There is no question but that technology has changed the way in which fan consume sports. Sometimes the intervention is modest and at other times it is profound. Always it is present. This book deals largely with team sports in Europe; a disproportionate amount of attention is given to soccer.
A critical component of this book is that it focuses on the use of technology to second guess umpires and referees. We have all seen them, a video replay in slow-motion from many different angles immediately after the completion of a play. Always we see them if we are watching the sporting event on television. Sometimes we see them in the stadium on a big scoreboard. Never do the referees or umpires have access to them before they make a call; they do it in real time and then are second guessed by everyone if they are in error. The instant replay that I have seen throughout my life, has been replaced by many newer technologies even more impressive. The authors spend time discussing the Hawk-Eye system used in tennis and cricket, and the goal-line and other precise technologies used in football, soccer, and a host of other fast moving sports.
Authors Harry Collins, Robert Evans, and Christopher Higgins make the case in Bad Call that these technologies, designed to help the quality of the games have become over burdensome, calling into question the quality of the work of the referees and umpires, to the extent that they have undermined the integrity of the actions on the field. We can all point to episodes of ineptitude in the sports we follow. My personal favorite is the Royals/Cardinals game six of the 1985 World Series in which first base umpire Don Denkinger blew a call that everyone saw on replay by calling Royal Jorge Orta safe at first. An argument ensued, but the umpires stood their ground. It so rattled the Cardinals that they lost this game and the Series. Reviewing the call using technology would have allowed the umpires to reverse the decision; this is a positive result of what might result, but the authors state that too much reliance on this technology has reduced the authority of the referees and umpires, compromised the joy of the game, stopped play too often, and generally lessoned the fan experience.
The authors make the case, repeatedly and with declining wit as the book progresses, that there are errors in the system regardless of whether humans or machines referee the games. Doing anything in real-time compounds the issue. Replays can help, but only when humans provide the interpretation. OK, that’s fine as far as it goes, but tell me something I didn’t know. They seek to do just that by analyzing in detail several seasons of English Premier League Football (soccer). They found that the use of technology did not significantly reduce the number of errors in calling the matches.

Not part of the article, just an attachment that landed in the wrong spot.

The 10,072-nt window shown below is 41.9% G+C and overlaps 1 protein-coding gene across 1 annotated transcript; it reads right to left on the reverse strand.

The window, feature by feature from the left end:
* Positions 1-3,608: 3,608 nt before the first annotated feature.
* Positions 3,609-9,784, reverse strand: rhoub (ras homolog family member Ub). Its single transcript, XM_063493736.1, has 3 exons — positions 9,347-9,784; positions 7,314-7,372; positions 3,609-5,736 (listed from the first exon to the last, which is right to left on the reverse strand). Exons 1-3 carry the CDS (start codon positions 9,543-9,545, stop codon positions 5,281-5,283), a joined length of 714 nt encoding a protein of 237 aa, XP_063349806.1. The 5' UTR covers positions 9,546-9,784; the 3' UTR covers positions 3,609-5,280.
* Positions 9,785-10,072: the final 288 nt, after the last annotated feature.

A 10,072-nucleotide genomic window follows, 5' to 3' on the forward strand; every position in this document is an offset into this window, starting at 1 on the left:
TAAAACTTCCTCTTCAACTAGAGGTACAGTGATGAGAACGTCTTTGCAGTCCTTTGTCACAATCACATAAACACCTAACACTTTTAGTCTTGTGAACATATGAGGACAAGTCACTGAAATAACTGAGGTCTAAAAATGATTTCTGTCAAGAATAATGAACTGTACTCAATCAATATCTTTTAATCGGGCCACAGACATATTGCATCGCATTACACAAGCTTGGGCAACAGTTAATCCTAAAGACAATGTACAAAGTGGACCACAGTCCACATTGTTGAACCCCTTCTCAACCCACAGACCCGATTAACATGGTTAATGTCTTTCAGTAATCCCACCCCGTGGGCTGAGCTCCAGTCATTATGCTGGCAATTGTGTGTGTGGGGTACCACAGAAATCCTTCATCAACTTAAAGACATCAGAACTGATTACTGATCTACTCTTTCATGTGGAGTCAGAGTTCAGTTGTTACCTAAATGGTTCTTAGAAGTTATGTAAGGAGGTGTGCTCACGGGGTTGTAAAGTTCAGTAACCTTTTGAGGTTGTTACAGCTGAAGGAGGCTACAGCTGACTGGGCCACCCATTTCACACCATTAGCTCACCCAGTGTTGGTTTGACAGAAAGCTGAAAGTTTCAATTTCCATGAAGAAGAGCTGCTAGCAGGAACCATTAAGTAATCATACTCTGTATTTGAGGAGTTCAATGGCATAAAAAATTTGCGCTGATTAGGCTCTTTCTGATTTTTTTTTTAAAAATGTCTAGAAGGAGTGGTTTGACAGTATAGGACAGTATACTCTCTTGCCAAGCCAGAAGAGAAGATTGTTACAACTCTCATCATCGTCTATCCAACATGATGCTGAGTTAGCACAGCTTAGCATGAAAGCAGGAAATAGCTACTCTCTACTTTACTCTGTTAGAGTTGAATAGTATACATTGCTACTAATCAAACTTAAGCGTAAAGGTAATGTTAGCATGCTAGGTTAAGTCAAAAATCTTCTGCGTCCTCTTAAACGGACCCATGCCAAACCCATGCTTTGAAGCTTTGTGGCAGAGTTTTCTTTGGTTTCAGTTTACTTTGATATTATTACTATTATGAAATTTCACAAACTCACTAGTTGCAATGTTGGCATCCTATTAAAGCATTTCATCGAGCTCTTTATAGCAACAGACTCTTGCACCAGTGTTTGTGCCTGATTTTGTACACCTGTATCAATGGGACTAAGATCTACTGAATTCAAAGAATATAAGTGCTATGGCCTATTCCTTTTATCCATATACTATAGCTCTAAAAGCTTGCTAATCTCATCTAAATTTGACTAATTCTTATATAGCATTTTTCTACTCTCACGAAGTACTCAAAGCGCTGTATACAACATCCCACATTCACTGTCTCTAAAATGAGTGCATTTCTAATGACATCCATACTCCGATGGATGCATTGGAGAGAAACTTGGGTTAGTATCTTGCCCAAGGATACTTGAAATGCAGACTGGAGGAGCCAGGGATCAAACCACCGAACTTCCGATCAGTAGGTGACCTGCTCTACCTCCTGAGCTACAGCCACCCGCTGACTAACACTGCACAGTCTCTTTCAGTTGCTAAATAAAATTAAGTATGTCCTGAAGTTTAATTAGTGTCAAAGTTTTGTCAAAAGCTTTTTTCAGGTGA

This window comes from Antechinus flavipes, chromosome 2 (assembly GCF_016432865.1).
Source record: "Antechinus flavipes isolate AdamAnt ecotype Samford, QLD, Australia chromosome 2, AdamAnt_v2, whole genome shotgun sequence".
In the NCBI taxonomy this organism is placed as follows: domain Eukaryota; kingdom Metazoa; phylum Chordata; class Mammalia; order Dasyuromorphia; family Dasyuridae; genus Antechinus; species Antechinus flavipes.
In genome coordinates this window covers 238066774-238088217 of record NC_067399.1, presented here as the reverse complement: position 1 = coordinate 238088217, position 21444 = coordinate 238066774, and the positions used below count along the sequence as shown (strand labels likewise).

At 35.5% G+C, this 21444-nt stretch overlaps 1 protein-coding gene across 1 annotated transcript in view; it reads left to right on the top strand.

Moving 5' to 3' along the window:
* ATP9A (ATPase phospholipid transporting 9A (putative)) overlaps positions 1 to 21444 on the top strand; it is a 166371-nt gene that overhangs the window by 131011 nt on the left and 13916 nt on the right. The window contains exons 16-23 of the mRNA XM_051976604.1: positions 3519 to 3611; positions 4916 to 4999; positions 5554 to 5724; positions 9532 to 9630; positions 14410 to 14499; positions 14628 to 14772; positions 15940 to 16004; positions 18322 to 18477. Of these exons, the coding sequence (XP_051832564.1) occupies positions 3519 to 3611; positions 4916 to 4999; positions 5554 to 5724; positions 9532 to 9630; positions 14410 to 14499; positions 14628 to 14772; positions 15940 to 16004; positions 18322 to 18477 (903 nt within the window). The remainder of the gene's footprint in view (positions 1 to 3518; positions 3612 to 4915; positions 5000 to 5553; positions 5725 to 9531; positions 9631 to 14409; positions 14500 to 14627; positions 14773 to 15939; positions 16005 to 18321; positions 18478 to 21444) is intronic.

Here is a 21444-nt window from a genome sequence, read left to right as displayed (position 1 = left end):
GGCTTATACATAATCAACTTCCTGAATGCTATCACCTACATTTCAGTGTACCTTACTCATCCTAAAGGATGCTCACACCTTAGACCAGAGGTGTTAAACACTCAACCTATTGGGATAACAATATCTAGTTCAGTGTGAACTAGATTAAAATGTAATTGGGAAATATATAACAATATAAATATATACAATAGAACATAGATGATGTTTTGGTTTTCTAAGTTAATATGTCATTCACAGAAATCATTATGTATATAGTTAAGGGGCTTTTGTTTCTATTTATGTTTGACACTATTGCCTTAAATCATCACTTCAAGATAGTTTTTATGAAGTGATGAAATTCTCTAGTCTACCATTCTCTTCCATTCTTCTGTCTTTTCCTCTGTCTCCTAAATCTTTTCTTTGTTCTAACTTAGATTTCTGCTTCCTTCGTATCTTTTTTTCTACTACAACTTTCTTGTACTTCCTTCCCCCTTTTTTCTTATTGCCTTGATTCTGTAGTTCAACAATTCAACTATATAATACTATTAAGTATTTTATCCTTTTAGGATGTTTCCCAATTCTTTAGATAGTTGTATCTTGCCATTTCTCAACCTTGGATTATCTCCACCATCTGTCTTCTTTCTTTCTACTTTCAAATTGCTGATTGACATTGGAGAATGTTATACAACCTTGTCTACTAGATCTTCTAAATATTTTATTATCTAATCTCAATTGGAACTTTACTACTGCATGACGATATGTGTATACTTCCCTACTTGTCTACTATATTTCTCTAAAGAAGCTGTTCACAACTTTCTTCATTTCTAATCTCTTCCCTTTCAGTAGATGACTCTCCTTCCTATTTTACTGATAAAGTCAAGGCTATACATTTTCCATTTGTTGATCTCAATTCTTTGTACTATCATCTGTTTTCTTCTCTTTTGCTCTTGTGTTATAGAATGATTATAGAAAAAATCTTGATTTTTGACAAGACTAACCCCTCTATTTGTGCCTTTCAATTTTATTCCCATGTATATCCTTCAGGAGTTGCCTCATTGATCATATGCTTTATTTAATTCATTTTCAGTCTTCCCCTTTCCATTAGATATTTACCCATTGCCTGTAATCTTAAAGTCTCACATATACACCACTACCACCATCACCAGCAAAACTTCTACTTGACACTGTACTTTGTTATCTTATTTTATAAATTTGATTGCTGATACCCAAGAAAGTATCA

Of course, I’m not much interested in major league soccer, so these discussions were of less relevance to me than other examples. My passion, baseball, made it into the discussion as ancillary examples in only a few short sections. Most especially, the authors discuss the blown call by first-base umpire Jim Joyce in the top of the ninth inning with two outs that ended a perfect game pitched by Detroit Tiger Armando Galarraga in 2010. Both men recognized the error—Joyce immediately apologized and Galarraga accepted it with dignity—but there was nothing that could be down about since Major League Baseball had no provision at the time for review of controversial plays. That changed afterward, and there are often challenges on the field reviewed by staff and changed as appropriate. It has been a positive development, but one that has extended the times of games.
Finally, the authors are less interested in history than in what they contend is the erosion of the authority of referees and umpires by the technology. The technology certainly points out the flaws in calling games in real-time, and the authors insist that its use has not really made a difference in the quality of the outcomes. What the human eye sees is the critical component, per Collins, Evans, and Higgins.
When I started reading this book, I had hoped that this would offer a history of technology’s use in improving the play of various sports. There is an excellent book yet to be written on that subject, but Bad Call is not it. I would challenge anyone to research and write a history of how technology has changed the fan’s perceptions of sporting events. This would include the descriptions of radio announcers, television broadcasts moving from one to several camera angles, and the use of special effects, slow motion, stop action, etc., in analyzing the games. Anyway, it is a fruitful field for any historian of technology.